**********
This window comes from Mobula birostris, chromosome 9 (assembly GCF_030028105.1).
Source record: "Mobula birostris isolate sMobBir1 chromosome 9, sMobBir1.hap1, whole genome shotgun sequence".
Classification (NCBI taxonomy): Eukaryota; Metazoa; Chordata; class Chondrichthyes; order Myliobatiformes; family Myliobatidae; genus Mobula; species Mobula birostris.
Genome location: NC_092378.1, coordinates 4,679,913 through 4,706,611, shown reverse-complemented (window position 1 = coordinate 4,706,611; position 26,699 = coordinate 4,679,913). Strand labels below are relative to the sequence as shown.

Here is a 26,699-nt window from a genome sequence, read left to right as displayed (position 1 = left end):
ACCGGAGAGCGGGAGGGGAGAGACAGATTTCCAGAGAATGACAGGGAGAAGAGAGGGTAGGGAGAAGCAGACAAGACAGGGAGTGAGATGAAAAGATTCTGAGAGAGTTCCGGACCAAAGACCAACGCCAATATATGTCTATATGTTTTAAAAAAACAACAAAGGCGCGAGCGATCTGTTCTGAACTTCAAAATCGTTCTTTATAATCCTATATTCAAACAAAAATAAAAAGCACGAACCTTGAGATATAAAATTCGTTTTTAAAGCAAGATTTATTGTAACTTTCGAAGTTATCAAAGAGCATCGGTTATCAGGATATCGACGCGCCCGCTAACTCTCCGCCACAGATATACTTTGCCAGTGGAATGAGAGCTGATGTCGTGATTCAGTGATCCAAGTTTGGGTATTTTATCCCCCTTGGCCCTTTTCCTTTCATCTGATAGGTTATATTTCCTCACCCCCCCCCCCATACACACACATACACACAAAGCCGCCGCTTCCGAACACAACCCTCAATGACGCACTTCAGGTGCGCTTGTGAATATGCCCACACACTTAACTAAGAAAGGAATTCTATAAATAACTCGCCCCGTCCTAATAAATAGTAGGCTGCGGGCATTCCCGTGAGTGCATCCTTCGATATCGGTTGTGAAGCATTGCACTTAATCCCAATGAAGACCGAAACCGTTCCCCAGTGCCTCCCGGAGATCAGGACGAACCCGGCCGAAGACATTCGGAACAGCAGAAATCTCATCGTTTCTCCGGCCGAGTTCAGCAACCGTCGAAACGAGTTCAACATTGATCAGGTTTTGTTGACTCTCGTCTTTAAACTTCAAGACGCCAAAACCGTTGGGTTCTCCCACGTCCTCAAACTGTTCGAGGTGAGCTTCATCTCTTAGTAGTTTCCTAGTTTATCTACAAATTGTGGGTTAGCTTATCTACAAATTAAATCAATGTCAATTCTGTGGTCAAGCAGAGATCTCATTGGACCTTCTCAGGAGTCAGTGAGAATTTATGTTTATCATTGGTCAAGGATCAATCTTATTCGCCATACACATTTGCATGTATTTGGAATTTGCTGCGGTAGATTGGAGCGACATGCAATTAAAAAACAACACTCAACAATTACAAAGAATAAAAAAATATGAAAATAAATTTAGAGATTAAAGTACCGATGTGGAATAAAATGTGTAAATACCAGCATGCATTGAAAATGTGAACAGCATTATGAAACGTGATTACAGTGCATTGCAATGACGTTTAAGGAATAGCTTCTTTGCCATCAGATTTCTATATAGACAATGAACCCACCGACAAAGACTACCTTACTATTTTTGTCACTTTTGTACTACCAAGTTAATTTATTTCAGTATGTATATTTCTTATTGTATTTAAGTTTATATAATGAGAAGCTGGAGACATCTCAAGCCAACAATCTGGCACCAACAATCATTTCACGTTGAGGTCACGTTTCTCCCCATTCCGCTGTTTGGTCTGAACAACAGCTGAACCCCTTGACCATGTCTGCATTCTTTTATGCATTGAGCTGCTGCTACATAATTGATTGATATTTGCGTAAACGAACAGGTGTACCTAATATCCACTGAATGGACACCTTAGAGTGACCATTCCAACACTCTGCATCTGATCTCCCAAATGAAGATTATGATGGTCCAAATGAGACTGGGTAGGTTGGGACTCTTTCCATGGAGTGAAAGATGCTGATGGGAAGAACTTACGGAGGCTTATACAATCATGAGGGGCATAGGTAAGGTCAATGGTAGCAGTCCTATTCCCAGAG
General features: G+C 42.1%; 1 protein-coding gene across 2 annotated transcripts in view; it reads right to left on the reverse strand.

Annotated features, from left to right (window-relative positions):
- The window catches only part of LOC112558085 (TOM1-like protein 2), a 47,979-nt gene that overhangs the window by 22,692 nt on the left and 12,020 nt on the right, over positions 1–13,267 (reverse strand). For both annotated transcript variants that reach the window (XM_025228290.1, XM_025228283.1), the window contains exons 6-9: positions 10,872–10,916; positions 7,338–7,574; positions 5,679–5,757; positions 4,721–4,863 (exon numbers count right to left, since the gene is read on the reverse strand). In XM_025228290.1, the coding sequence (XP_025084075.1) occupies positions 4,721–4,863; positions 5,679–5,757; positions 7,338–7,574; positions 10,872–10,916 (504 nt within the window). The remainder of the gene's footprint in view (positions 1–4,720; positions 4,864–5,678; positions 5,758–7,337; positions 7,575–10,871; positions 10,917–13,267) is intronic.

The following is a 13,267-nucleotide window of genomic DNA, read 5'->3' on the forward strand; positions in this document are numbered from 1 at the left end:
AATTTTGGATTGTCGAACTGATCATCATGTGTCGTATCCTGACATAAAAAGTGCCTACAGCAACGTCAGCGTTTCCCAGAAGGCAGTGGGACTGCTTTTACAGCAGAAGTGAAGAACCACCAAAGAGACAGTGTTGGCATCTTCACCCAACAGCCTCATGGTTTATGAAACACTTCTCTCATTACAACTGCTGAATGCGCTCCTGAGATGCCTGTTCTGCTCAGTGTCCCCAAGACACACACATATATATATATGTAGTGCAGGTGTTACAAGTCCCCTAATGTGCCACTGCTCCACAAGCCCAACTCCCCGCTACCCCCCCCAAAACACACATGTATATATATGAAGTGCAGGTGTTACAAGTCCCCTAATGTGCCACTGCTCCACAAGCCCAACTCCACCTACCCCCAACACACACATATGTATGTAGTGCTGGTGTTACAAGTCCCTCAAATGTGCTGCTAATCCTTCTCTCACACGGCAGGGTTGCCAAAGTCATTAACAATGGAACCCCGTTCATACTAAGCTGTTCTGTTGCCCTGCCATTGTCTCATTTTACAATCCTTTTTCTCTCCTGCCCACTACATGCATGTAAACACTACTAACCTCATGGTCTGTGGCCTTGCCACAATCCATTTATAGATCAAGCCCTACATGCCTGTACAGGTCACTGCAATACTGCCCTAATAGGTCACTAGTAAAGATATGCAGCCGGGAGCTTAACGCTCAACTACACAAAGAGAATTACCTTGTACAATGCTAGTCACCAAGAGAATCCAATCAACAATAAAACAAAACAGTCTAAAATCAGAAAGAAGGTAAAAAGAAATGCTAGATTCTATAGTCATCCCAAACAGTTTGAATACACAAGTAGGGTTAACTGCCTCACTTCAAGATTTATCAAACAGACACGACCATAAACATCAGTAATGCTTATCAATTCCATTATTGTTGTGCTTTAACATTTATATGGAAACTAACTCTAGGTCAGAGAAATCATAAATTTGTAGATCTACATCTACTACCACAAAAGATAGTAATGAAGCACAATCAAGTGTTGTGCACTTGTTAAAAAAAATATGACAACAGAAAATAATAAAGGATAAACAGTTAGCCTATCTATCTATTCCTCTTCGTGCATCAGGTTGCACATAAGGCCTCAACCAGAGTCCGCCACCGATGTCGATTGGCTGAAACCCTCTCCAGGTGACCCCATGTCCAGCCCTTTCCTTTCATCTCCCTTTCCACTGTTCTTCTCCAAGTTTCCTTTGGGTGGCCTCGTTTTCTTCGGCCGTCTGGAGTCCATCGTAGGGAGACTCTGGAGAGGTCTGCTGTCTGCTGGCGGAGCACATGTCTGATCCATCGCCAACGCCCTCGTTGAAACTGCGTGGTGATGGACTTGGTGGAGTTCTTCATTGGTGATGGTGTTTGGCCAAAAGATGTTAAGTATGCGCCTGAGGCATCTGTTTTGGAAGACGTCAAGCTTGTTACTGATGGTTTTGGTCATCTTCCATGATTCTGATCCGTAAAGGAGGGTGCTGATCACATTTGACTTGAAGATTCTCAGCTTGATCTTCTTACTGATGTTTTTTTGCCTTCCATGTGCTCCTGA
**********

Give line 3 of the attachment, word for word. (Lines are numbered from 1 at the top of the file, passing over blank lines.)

Classification (NCBI taxonomy): Eukaryota; Metazoa; Chordata; class Chondrichthyes; order Myliobatiformes; family Myliobatidae; genus Mobula; species Mobula birostris.